Old skate park repurposed into outdoor skating rink
By Sue Tiffin
Published Dec. 24, 2018
About a year ago, Steve Roberts, then president of the Rotary Club of Haliburton, and Walt McKechnie, Dysart et al’s Ward 5 councillor, had the same idea at the same time: repurposing the leftover cement pad at the old skate park by converting it into an outdoor skate pad and ice rink.
This week, that idea moved closer to reality when, through the collective effort of the Rotary Club and the township, rink sideboards were installed at the old skate park, located on Maple Avenue near the library.
“It was my idea through Rotary and Walt’s idea through council, and we all came together to make the project happen,” said Steve.
Steve said he thought of the idea when wondering what to do with the cement pad that was left when the old skate park was replaced by the Haliburton Junction Skate Park, located near the A.J. LaRue arena, a project that Rotary contributed $25,000 toward. In the winter, the rink can be used for skating or hockey, and in the warmer months, it can be used for ball hockey, with Steve noting the possibility could be there for basketball or lacrosse use as well. Municipal staff might also develop programming that can include the rink in more formal opportunities for play.
“I knew the space was there, and I grew up playing pond hockey and street hockey,” said Steve. “This would be another space in the town for the youth to use.”
Walt, who played for almost two decades in the NHL, said outdoor rinks help kids develop skills.
“When I was a kid, I always played on an outdoor rink,” he said. “We always had a place to play, whether it was two or 10 or 20 kids, we made it work.”
Sourcing the boards to put the rink together resulted in discussion about options available, whether the set-up should be wooden or metal. Ultimately, the option of a galvanized steel set was chosen.
“We wanted it to be available for use year-round,” said Steve. “That’s why we decided to go with the steel [set]. A wooden frame would only last about 15 years and then would have to be replaced. This is a long-term [solution].”
While sourcing materials to build the rink, Steve found a deal on a set of slightly used arena boards that had been used at home by a man in Burlington, reducing the cost from about $40,000 for a new product to $15,000.
“This is a good product,” said Steve. “The steel frame will last forever, you can’t go wrong buying slightly used boards that will last for about 20 years, maybe longer.”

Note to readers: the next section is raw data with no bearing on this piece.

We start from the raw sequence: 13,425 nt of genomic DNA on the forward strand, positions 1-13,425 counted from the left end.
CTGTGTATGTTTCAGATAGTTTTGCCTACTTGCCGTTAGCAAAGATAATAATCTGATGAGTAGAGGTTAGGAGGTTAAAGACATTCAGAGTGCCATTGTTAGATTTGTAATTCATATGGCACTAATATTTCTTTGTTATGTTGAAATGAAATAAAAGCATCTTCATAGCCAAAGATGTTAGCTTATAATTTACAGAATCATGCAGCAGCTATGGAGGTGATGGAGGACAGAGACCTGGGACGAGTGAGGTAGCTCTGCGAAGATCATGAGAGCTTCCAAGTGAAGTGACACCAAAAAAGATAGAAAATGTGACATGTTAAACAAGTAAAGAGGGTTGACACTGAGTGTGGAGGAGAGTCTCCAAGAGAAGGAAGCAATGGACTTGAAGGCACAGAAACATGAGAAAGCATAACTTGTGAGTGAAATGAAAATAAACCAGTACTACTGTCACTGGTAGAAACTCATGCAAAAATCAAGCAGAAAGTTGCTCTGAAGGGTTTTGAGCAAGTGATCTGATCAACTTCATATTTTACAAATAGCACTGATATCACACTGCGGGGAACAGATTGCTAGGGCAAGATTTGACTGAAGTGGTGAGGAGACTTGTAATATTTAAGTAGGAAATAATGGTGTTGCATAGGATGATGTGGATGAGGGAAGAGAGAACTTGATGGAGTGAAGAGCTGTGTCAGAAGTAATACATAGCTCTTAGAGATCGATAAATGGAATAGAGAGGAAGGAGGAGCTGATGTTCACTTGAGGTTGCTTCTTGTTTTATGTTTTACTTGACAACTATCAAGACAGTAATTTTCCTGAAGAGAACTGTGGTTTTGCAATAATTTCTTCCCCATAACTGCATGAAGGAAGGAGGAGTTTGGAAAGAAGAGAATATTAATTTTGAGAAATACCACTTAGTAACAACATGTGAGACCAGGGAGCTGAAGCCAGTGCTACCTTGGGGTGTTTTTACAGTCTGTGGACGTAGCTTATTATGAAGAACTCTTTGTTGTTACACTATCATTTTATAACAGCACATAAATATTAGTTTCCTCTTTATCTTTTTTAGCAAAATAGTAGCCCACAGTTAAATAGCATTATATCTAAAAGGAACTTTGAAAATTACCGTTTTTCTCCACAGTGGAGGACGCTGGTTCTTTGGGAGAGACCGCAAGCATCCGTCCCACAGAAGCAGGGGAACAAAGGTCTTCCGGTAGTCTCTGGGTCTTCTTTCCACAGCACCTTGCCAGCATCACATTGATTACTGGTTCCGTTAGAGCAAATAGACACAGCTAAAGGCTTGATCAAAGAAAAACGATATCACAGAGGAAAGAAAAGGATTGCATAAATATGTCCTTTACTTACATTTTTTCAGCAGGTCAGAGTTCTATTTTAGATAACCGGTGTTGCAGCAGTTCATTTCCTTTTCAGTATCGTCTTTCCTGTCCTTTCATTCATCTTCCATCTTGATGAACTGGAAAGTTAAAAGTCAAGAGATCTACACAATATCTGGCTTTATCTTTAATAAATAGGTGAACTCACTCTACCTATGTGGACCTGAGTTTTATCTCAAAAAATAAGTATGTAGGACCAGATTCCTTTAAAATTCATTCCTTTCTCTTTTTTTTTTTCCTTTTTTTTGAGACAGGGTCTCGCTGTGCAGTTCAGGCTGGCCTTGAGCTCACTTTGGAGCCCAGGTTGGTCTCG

“Steve did a great job in tracking down the gentleman that wanted to sell it,” said Walt. “It sure fits the bill for us.”
“It’s a very unusual thing to purchase,” said Mayor Andrea Roberts, who is married to Steve. “It’s not like finding a used car on Kijiji. And it was the right size.”
Andrea said the outdoor skating rink fit with what the municipality needs.
“Rotary has just been phenomenal,” she said, noting some of the other projects that Rotary Club of Haliburton had partnered with the township on in the past, including the town docks and the bandshell. After the Rotary Club’s $12,000 contribution, Dysart et al paid for the remaining third of the outdoor rink project, about $5,000.
“It’s just so good for our youth, to get them all outside, playing a good ol’ game of hockey,” said McKechnie.
Due to mild weather, it’s likely the ice itself won’t be available for use until after Christmas Day, but the boards were completely installed in one day last week. Municipal staff will flood the rink as soon as possible and will maintain it through the season, although shovels will be on hand for kids or residents to help clear the ice, which Walt said he and his friends did back in the day.
“I think it’ll all work,” he said. “We all used to do it, we were all called rink rats.”
The municipality’s parks and rec staff will be adding netting to the rink to protect traffic from stray pucks and balls and possibly benches so skaters can have a place to sit and tie up their skates. Additionally, Steve and Walt discussed the future possibility of adding lighting to the area for nighttime use, and an overhead roof cover, similar to what the outdoor rink in Buckhorn has.
The entire project totalled $17,000 plus tax.